A question that frequently comes up at consultations in my office is whether traffic tickets can be discharged in bankruptcy. Recently, a client presented with over $7000 of fines related to going through tolls with an invalidSunPass.
11 U.S.C. § 523(a)(7) of the bankruptcy law provides that a Chapter 7 bankruptcy does not discharge an individual from any debt that is for a fine, penalty, or forfeiture payable to and for the benefit of a governmental unit, and is not compensation for actual pecuniary loss, other than a tax penalty. Therefore, traffic tickets are clearly not dischargeable in a Chapter 7 filing.
There are, however, alternative approaches.
Under Chapter 13, certain fines are dischargeable. Where the fine is imposed as a criminal penalty, it will be non-dischargeable; however, non-criminal fines will be dischargeable. The key is determining whether the parking or traffic violations are deemed “crimes” under the state law where the offenses occurred.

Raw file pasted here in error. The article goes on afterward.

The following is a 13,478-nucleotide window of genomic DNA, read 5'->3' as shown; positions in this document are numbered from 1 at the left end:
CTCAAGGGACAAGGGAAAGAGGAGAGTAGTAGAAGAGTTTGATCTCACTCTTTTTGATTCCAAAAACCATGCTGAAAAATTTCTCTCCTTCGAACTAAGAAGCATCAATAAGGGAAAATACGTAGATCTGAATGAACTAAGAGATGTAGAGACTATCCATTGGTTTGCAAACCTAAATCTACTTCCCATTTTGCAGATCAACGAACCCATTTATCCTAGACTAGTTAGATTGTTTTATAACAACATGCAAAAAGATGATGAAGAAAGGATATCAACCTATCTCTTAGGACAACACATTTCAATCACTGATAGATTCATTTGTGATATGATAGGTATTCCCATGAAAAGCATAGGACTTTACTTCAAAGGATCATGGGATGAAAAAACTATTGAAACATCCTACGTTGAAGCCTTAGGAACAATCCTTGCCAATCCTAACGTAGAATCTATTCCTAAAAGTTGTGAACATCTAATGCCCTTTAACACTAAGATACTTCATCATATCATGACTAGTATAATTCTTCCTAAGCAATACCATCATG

In Florida, traffic offenses are divided into two categories: crimes and civil (non-criminal) infractions. Examples of criminal traffic offenses include DUI, reckless driving, leaving the scene of an accident and knowingly driving with a suspended license. Civil traffic offenses (i.e., non-criminal offenses) include speeding, running a red light or stop sign, illegal U-turns, failure to yield to emergency vehicles and non-moving violations.
In a Chapter 13 bankruptcy, non-criminal traffic fines will be paid as part of a plan that will decrease the amount of the ticket and allow for payment at levels that the debtor can afford by extending the debt over a period of three to five years.
So what can you do about non-dischargeable criminal fines or penalties? You can make payments for a portion of what you owe through a Chapter 13 Plan over a period of 3-5 years. The balance remaining at the conclusion of the Plan will not be discharged.